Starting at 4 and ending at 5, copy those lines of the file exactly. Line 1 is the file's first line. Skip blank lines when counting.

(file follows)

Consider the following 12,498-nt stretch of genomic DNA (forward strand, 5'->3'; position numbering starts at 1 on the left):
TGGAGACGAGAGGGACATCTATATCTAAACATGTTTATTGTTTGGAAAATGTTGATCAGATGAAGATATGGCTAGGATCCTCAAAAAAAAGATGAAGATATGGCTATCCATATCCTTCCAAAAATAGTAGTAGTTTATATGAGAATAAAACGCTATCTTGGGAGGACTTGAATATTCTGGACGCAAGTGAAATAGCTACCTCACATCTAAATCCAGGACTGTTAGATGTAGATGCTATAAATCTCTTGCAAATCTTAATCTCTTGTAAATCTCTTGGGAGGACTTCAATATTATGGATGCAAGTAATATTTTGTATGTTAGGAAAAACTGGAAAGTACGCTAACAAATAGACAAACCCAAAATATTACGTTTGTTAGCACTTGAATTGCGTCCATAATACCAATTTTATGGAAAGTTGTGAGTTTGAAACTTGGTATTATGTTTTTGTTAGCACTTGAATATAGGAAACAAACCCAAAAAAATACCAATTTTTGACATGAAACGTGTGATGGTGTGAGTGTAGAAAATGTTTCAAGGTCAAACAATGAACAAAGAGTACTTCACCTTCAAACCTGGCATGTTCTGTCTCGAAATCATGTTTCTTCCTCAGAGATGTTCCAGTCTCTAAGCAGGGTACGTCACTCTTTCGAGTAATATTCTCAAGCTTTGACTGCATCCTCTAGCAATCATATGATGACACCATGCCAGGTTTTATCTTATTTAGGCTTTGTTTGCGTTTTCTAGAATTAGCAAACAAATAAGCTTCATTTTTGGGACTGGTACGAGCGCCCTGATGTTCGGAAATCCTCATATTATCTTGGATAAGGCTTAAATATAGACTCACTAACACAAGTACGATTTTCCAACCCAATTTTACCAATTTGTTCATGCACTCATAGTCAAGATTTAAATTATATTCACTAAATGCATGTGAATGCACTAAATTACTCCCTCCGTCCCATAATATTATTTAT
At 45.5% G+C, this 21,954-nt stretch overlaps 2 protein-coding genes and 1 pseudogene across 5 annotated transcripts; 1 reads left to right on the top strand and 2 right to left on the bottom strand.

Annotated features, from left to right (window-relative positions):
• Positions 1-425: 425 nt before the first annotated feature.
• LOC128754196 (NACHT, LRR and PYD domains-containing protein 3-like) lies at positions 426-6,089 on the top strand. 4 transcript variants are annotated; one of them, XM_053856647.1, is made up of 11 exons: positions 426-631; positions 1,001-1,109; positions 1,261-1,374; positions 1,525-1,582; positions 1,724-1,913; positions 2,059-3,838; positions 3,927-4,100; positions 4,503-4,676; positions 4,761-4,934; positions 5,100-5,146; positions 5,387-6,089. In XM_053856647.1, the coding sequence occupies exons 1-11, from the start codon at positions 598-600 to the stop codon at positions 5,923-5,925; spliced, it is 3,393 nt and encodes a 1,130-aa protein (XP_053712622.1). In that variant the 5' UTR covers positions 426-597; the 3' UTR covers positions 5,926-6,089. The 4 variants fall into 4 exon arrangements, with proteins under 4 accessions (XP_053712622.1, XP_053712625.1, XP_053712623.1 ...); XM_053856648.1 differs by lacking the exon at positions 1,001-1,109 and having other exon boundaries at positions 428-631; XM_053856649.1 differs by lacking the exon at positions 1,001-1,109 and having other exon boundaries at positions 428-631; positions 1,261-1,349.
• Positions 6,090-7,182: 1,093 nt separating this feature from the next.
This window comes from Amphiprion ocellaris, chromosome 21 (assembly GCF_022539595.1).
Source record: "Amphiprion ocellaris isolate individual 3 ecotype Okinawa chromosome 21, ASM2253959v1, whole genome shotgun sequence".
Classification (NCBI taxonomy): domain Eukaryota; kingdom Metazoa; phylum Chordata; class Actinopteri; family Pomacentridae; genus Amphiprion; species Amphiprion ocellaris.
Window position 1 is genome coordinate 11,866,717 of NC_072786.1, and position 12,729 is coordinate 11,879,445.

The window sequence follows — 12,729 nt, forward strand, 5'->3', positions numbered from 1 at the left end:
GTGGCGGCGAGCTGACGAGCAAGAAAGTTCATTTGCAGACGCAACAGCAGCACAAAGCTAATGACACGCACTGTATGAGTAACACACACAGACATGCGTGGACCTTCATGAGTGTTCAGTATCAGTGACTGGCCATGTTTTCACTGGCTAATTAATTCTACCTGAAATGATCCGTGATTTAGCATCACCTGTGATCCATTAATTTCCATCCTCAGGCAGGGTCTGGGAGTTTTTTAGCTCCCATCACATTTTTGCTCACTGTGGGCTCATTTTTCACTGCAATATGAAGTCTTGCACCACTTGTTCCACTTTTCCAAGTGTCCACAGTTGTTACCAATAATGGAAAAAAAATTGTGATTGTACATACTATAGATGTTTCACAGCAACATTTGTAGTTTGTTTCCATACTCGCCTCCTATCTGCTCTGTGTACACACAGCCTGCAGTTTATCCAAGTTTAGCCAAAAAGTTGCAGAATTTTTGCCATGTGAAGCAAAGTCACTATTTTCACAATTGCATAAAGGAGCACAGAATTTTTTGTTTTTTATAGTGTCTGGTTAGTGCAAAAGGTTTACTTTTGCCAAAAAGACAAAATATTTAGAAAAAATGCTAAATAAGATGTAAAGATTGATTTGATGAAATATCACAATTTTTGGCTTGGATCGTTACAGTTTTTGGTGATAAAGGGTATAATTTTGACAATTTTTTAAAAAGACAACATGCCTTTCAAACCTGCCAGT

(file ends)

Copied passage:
Annotated features, from left to right (window-relative positions):
• Positions 1-425: 425 nt before the first annotated feature.